When benchmarking Frama-C, consider option -no-autoload-pluginsAndré Maroneze - 16th Feb 2021
When using Frama-C in a series of benchmarks or test suites, especially when they consist of several small programs, consider using
-no-autoload-plugins for better performance. This post explains why it is useful, as well as its downsides.
Minimize startup time with
By default, running
frama-c makes it load all of its plugins (over 30 on version 22 - Titanium), resulting in a non-negligible startup time: about 0.2 seconds on a fast laptop. For most uses of Frama-C, this is dwarfed by the execution time of the plugins themselves. However, when parsing hundreds or thousands of small test files (such as those in the Juliet test suite), this adds up. Adding option
-no-autoload-plugins avoids this overhead, by charging no plugins at all. This option is best combined with the explicit loading of the plugins that are of interest to you, via option
-load-module, followed by the plugin module names.
For instance, to run Eva, the following list of plugins is sufficient in most cases:
frama-c -no-autoload-plugins -load-modules eva,scope,variadic <other options, filenames, etc.>
-no-autoload-plugins is set, some plugin dependencies are not loaded. This may result in failures when functions are requested from other plugins; usually, running the analysis on a few examples is enough to detect such cases, and the error message provides hints about which plugins are missing. Here’s a brief explanation why the above plugins are useful in conjunction with Eva:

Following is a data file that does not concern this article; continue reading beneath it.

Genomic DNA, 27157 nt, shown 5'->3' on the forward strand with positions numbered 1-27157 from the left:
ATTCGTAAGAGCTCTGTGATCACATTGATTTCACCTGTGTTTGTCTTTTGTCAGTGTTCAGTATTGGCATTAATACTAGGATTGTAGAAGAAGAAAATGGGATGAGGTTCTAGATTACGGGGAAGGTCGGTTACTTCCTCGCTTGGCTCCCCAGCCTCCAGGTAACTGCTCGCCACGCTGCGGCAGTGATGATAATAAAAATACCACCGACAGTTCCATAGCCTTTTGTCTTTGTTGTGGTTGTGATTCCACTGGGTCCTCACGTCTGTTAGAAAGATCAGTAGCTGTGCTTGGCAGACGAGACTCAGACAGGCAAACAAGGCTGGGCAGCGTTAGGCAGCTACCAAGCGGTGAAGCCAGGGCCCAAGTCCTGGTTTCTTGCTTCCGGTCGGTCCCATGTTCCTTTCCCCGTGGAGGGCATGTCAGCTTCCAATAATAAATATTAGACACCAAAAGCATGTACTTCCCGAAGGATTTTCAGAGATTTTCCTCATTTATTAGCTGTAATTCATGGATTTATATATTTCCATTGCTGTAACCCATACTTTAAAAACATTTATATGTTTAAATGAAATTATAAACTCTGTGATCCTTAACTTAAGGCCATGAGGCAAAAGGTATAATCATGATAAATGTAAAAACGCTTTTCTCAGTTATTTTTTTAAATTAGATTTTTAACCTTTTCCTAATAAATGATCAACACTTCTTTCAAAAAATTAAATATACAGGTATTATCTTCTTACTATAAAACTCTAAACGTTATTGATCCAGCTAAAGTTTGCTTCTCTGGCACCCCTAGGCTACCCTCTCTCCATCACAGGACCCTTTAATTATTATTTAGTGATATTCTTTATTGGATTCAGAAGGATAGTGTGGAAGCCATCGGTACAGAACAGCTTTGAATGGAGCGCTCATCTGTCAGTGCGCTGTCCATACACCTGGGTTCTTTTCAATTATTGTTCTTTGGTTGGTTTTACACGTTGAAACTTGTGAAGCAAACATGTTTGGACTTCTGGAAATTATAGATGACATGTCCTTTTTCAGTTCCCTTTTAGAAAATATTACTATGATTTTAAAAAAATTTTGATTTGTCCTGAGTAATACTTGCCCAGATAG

scope: this plugin is used by Eva at the end of an analysis, when removing (syntactically) redundant alarms, unless option
variadic: during parsing, the Variadic plugin instantiates calls to variadic functions such as
scanf, adding ACSL specifications. Without Variadic, Eva will raise warnings when these functions are called.
This usage of
-no-autoload-plugins is present in several of Frama-C’s non-regression test suites, as well as in some open source case studies composed of several small tests (e.g.
Finding Frama-C module names to use with
By giving Frama-C plugin names to
-load-module, you can load the plugins you need for your specific analysis, but you must know its module name. This is often the plugin’s short name, that is, the prefix of its options, which you can consult via
frama-c -plugins. For instance, Eva’s module name is
eva, InOut’s is
inout, etc. Only a few plugins do not follow this rule, mostly for historic reasons:
- Markdown report’s module name is
markdown_report, instead of
- RTE’s module name is
rtegen, instead of
- Semantic constant folding is
constant_propagation, instead of
- Loop Analysis (deprecated) is
- Callgraph is
Overall, just remember that OCaml module names cannot contain hyphens
- nor spaces, only underscores.
Also, note that the actual name of these module is prefixed by
-load-module automatically tries adding the prefix when it does not find another module with the same name. Thus you can use
-load-module frama-c-eva instead of
-load-module eva, for instance.
Frama-C’s default configuration is optimized for typical analysis tasks and easier plugin integration; however, when running benchmarks with thousands of small files, using
-no-autoload-plugins and manually selecting plugins via
-load-module is a more efficient approach.
When running any kind of benchmarks or large-scale comparison between Frama-C and other tools, do not hesitate to contact us; we may be able to provide usage tips to help you get faster results, and we are always interested in seeing how people use Frama-C.